I’m famous for starting things, going a certain way, and then starting something else. My hard drive is full of undeveloped and half-developed projects.  I work and work and have no product. So at this moment, I’m forcing myself to finish what I have started. I hate it! It’s not fun. But I’m learning from this. It’s like psychological kettlebells. No pain, no gain. And look: we’re all human here with all kinds of demands on our time and energy.  We may need to pick our battles carefully, choose wisely where we invest energy. So it’s important to be smart and practice with eyes open as to what specific work will do the most good. Personally I believe that desire is probably the most important thing, because it’s desire that keeps driving you even when the work is too hard and the road seems too long.

So I will leave you with the quote that hangs above the computer in our kitchen: Champions are made from something they have deep inside them, a desire, a dream, a vision.  They have to have last-minute stamina, they have to be a little faster, they have to have the skill and the will.  But the will must be stronger than the skill.’ –Muhammad Ali


Tricia Sullivan is a science fiction writer. She also writes fantasy under the pseudonym Valery Leith. She moved to the United Kingdom in 1995. In 1999 she won the Arthur C. Clarke Award for her novel Dreaming in Smoke. Her novel Maul was also shortlisted for the same award in 2004. Sullivan has studied music and martial arts. Her partner is the martial artist Steve Morris, with whom she has three children. They live in Shropshire.

How Do You Do It?

One of the questions I get asked a lot is  “how do you do it? How do you juggle writing books in different worlds, and the short fiction, and the freelance, and all of that?”

My joke answer is “carefully, and with a lot of caffeine.”  And the joke is that it’s utterly true.  But, on a more serious note…

Once upon a time, I was a book editor, running an imprint that published 50+ books a year.  I loved my job –the chance to work on so many different projects, each with their own voice and personality, was what got me out of bed and into the office every day.  But, eventually, the stress of the job, plus the growing number of hours I spent nights and weekends with my own writing, required a change.  I couldn’t keep giving 100% to both careers, not without something taking the hit (and that thing would probably have been me).

So in 2003 I bid farewell to the 8-6 routine of the office, and went boldly into the 8-6 routine of…well, the office.  Because, the truth is, the change in my work habits has mainly been that my commute is shorter, and I don’t have to close the door when I take that 15 minute power nap.  But from the very beginning I knew that the only way this career would work, for me, was to treat it with the same mindset: this is my job, and it has structure.

Yes, I can work anywhere, and do.  But the structure comes with me.  There is coffee in the morning, to jumpstart my brain.  There are the stretches, so I don’t cramp up from sitting too long.  There’s the usual procrastination of internet-browsing and email checking, and the quick conversations with my fellow freelancers on Skype replacing the traditional water cooler.  I get dressed – not as formally as officewear, but I don’t work in my pjs, either.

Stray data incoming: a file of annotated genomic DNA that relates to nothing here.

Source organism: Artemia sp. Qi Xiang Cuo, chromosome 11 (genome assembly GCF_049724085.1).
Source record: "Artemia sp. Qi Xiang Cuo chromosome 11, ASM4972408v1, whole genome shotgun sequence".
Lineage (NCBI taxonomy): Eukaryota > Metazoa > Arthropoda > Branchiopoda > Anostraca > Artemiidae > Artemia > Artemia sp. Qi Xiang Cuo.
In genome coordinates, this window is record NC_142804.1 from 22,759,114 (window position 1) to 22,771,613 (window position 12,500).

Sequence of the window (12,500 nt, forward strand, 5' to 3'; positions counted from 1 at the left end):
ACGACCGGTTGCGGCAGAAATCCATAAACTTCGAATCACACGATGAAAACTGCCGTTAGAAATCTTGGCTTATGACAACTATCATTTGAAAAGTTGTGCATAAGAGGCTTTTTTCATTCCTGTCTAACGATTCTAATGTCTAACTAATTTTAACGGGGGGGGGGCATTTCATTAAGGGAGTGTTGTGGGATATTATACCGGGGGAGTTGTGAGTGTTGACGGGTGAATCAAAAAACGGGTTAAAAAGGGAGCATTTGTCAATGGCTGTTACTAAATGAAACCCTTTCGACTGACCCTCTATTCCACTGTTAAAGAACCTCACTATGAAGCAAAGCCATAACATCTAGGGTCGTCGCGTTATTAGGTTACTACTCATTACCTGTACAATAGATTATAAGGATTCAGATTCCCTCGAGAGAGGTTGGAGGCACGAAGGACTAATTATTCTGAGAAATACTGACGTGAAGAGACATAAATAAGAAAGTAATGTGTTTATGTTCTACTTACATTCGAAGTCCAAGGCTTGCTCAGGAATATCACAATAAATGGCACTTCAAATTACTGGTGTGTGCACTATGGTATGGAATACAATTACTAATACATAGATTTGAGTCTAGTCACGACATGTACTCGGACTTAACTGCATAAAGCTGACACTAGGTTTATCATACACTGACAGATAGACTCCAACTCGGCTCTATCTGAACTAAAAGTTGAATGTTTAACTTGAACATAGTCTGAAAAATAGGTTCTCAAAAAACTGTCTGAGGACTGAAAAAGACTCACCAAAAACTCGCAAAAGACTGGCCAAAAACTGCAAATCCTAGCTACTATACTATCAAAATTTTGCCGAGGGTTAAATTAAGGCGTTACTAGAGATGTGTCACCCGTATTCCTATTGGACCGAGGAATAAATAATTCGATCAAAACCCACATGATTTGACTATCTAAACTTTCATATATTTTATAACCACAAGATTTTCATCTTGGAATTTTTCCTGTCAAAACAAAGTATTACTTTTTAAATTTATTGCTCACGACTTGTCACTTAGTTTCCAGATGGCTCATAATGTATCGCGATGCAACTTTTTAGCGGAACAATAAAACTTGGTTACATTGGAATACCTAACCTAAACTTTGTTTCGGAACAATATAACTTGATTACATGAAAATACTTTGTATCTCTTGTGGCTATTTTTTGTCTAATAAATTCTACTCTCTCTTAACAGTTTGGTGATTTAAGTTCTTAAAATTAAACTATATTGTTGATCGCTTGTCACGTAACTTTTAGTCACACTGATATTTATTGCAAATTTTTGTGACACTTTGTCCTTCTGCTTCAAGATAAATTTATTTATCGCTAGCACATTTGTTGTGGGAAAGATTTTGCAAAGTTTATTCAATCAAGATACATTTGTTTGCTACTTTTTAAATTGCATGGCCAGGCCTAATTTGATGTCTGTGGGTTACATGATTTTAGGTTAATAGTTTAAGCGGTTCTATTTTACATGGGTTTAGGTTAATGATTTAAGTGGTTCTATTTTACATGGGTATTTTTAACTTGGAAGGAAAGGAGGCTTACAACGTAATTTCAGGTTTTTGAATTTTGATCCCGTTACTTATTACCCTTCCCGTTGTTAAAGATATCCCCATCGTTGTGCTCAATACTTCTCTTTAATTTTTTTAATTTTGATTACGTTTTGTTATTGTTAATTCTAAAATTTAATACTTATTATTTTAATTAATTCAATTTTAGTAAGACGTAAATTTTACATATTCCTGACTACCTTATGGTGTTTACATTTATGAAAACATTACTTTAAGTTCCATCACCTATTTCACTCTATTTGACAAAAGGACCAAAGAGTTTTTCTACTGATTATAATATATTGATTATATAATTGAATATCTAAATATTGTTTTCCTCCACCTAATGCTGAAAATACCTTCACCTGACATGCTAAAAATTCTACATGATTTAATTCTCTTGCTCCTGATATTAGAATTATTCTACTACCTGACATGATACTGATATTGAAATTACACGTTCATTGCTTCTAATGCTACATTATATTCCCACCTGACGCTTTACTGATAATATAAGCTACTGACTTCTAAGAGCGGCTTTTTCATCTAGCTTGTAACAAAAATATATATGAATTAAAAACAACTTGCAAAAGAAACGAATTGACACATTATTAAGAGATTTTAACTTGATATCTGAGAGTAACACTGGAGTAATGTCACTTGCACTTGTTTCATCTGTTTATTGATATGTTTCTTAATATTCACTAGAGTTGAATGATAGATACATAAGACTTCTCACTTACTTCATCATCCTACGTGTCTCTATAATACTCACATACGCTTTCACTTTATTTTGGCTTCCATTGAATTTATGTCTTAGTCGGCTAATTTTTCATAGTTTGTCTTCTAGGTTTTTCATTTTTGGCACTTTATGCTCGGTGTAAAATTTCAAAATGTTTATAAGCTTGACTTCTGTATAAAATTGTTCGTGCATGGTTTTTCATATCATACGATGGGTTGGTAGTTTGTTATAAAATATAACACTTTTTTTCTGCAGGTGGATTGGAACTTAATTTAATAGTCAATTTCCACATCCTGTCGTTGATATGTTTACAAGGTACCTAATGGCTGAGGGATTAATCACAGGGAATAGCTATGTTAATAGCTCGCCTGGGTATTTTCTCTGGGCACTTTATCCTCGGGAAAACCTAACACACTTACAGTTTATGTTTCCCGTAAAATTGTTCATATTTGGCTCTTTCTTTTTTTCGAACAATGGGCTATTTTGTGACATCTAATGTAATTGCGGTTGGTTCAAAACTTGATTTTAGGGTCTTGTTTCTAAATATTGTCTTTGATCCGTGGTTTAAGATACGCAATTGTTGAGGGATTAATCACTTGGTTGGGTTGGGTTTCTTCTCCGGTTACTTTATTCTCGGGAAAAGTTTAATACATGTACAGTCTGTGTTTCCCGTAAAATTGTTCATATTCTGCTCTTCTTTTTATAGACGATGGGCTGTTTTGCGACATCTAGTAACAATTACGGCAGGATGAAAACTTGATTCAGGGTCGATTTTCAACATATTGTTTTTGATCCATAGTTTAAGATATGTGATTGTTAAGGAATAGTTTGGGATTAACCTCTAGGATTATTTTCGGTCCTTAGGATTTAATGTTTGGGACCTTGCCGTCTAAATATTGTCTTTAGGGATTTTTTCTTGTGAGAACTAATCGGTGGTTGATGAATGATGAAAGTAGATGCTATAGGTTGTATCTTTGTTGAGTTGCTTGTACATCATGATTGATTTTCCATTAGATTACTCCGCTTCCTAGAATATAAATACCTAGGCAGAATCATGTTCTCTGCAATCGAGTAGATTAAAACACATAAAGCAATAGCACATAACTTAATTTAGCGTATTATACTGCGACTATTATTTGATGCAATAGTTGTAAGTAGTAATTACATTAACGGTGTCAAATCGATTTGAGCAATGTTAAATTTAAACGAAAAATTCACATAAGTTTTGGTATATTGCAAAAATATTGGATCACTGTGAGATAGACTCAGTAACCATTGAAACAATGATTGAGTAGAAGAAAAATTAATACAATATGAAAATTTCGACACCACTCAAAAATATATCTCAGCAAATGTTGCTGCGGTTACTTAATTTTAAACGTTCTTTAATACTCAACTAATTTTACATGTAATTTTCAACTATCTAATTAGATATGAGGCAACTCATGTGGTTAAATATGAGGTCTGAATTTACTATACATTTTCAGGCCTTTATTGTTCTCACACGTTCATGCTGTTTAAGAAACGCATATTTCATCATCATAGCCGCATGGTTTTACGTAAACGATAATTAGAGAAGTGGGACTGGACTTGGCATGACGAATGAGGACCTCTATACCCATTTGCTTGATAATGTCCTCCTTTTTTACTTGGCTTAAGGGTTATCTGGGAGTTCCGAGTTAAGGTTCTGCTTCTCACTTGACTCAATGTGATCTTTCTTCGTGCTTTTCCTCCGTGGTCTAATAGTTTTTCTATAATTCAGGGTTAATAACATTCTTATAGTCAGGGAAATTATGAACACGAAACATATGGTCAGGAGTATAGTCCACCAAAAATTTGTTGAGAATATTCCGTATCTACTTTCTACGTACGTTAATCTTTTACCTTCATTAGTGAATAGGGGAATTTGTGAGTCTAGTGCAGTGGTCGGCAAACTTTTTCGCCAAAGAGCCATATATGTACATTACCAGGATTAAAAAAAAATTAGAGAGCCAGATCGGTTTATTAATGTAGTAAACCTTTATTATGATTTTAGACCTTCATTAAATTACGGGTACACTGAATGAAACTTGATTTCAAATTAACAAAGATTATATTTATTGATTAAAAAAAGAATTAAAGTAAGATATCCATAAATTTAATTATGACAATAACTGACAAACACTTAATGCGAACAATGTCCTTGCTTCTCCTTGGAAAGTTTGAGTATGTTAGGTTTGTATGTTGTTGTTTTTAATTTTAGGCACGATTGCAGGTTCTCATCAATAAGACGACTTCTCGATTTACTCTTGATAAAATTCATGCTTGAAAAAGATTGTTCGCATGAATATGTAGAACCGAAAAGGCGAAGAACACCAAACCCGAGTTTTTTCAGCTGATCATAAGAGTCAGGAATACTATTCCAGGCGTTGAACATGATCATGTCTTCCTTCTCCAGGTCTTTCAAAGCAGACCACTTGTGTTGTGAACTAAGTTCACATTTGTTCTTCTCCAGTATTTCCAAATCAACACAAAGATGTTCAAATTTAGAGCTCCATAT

And then I chose a project to work on.  Usually, it’s on the basis of What’s Due First, but if I’ve had a sudden thought about a project, then I’ll get to that first.  If a deadline is looming, I may spend all day on it; if there are a bunch of things I need to get to, then I spend time with each. Prioritize, schedule, and begin.  It’s all pretty basic… or so I thought.

“But how do you switch between them?” people ask, certain that they would not be able to stop working in one world/project and move to another.  The only way I can answer that is to ask in return – how did you switch between classes, in school?  How do you stop working on one project when a more urgent one hits your desk at work, and then go back to the items still waiting?

But my interrogators are certain, somehow, that it’s not the same.  Oh, but that’s not creative, they reply, dismissing the effort their jobs require far too easily– and giving far too much weight to the demands of  ‘creation’ versus ‘work.’

And I think that people do themselves a serious disservice, with that.

When teachers teach, they have multiple classes, filled with kids that have different needs.  A reporter or a cop doesn’t investigate only one case or story at a time (far from it!).  A carpenter or plumber is rarely working on only one job, and an office worker of any stripe is often juggling not just projects but multiple bosses!  And meetings, let’s not forget all those meetings…

Me, I wonder how YOU do it.


Laura Anne Gilman started her professional life as a book editor for a major NYC house, fitting her writing into the remaining available hours. In 2004 she switched that around, becoming a full-time writer and freelance editor.

Laura Anne is the author of the popular Cosa Nostradamus books for Luna (the “Retrievers” and “Paranormal Scene Investigations” urban fantasy series), and the award-nominated The Vineart War trilogy from Pocket,as well as the forthcoming story collection DRAGON VIRUS.  A member of the on-line writers’ consortium BookView Cafe, she continues to write and sell short fiction in a variety of genres.


davitt-award  aurealis-award   logo-curtin-university

Peacemaker - Aurealis Award
Best Science Fiction Novel 2014

Curtin University Distinguished Alumni Award 2014

Transformation Space - Aurealis Award
 Best Science Fiction Novel 2010

Sharp Shooter - Davitt Award
Best Crime Novel 2009 (Sisters in Crime Australia)